History of America 1973-2000
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The history of America 1973-2000 saw a new attitude towards conformism arise among Americans, taking them away from the rebellion and social upheaval of the 1960s. Many of those who participated in the protests against the Vietnam War and in support of the Civil Rights Movement cut their hair and enrolled in business school. With this new emphasis on the corporate rather than the social, companies rolled out powerful new technologies. These included microprocessors and computers, which brought them closer to personal use.
The election of Ronald Reagan in 1980 brought the greatest peacetime expansion of defense spending in United States history. In consequence, superpower tensions escalated rapidly as the United States abandoned detente and adopted a more aggressive posture against the Soviet Union. Finally, the United States outspent the Soviet Union in the arms race, hastening the demise of the Soviet Union. With that, the dissolution of the Soviet Union left the United States as the world’s only remaining superpower.
The era had begun with the Arab Oil Embargo of 1973 that hobbled the economies of the West. And it changed when the United States led a United Nations coalition force in expelling an Iraqi invasion from Kuwait.
The Democrats returned to power in 1992 when Bill Clinton won the White House. But the Republicans took control of Congress for the first time since the early 1950s. The resulting discord between Clinton and the Republican Congress led to a budget crisis that shut down the federal government. Later, a bipartisan effort led to an impressive legislative package. This included welfare reform, medical insurance for children, and a balanced budget. But politics were further embittered by the Monica Lewinsky scandal in 1998, which led to impeachment of the president but no conviction. High-technology boomed in the 1990s until the NASDAQ dot-com bubble burst and gave way to recession in the early 2000s.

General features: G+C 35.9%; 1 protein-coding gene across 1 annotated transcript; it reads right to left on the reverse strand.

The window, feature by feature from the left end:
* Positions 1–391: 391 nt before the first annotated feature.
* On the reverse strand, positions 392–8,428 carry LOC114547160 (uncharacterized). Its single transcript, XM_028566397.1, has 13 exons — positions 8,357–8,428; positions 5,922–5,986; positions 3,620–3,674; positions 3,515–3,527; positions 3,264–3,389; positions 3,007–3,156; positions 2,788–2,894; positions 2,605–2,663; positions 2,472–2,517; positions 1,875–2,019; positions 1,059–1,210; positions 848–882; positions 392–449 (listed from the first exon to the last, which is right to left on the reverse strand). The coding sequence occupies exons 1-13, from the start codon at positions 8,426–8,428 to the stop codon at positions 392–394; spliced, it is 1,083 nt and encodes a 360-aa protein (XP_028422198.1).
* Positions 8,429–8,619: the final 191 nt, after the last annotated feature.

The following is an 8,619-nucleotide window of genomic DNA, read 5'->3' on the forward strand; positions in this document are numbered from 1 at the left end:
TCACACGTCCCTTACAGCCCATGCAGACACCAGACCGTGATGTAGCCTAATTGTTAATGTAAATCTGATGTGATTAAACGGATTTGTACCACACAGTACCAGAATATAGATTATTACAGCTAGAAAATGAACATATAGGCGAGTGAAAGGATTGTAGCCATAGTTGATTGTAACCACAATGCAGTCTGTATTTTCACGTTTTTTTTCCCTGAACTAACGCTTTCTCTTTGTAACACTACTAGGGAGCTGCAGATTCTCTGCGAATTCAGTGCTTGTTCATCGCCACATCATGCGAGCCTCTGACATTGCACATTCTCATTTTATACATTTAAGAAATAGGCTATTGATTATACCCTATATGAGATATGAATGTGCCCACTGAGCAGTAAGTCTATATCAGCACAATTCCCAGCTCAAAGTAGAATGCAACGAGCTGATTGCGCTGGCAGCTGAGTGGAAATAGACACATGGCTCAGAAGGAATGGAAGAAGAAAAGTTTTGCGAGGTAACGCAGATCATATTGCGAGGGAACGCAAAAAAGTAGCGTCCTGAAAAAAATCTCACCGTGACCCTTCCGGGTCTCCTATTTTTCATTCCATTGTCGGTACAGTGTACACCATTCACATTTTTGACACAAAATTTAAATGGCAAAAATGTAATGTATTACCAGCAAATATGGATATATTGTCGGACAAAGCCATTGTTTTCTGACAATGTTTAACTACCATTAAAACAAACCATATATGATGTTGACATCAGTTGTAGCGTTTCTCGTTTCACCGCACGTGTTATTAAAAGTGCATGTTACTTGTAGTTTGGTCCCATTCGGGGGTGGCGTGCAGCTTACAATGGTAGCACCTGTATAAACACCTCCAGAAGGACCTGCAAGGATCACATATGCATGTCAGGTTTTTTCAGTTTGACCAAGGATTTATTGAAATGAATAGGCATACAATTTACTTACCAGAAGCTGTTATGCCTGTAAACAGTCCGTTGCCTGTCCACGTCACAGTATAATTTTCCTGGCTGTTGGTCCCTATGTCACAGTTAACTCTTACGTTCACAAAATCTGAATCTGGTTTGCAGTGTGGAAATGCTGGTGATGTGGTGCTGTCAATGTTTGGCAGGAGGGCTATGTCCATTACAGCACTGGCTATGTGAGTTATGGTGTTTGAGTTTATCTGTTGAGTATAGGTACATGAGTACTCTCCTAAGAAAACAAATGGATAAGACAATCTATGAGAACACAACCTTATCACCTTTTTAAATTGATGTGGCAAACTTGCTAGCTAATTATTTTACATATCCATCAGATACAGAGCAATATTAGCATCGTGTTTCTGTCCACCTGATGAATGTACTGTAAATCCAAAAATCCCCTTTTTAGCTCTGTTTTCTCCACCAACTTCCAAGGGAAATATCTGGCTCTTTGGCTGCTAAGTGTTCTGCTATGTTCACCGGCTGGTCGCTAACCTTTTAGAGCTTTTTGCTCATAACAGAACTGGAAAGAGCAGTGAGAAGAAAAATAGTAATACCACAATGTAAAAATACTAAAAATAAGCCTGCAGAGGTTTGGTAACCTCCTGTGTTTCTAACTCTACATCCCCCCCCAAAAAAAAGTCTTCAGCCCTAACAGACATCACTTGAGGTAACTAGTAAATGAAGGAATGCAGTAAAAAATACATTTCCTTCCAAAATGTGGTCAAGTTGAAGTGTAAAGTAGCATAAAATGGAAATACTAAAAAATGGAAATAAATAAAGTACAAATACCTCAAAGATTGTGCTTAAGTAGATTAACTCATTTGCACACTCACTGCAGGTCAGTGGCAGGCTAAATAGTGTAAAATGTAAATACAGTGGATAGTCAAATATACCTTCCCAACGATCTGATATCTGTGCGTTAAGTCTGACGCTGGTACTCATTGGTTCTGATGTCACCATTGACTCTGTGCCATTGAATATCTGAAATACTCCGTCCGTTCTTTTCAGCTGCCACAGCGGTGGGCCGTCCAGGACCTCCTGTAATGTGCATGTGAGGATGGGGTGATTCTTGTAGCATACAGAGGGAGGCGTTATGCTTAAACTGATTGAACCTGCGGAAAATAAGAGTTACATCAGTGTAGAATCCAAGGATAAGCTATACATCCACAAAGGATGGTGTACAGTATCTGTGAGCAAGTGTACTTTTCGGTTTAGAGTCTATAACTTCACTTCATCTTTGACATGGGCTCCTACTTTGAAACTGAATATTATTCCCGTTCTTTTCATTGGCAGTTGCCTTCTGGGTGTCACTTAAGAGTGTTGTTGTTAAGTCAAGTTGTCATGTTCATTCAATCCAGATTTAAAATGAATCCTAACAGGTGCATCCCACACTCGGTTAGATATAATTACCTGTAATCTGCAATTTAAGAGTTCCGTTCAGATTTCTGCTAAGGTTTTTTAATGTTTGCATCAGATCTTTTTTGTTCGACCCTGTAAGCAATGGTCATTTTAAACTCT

Republican George W. Bush won a razor-thin electoral victory in the 2000 presidential race, whose popular vote was actually won by Al Gore. In response to the September 11 attacks, the United States launched its War on Terrorism with its 2001 attack on Afghanistan. It then invaded Iraq in 2003 and overthrew the regime of Saddam Hussein. The self-styled “Great Saddam” was later tried, convicted of war crimes, and crimes against humanity, and hanged. The controversial Patriot Act promised to protect Americans against the threat of domestic terrorism. However, it was seen by many as a threat to civil liberties. Furthermore, the ineffectual response of the Bush administration to Hurricane Katrina in 2005, along with political scandals and the unpopularity of the Iraq War, enabled Democrats to regain control of Congress.
The 1980s saw great advances in digital technology. Foremost, the Internet took shape along with other computer networks for academic and defense purposes. By 1989, the Internet was worldwide, with extensive cable and satellite links providing coverage to most of the developed world. But other scientific horizons were darker. The emergence of the AIDS epidemic in the 1980s and global warming became growing concerns to the scientific and political community.
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Power: Gerald Ford
Power: Jimmy Carter
Power: George H.W. Bush
Power: Bill Clinton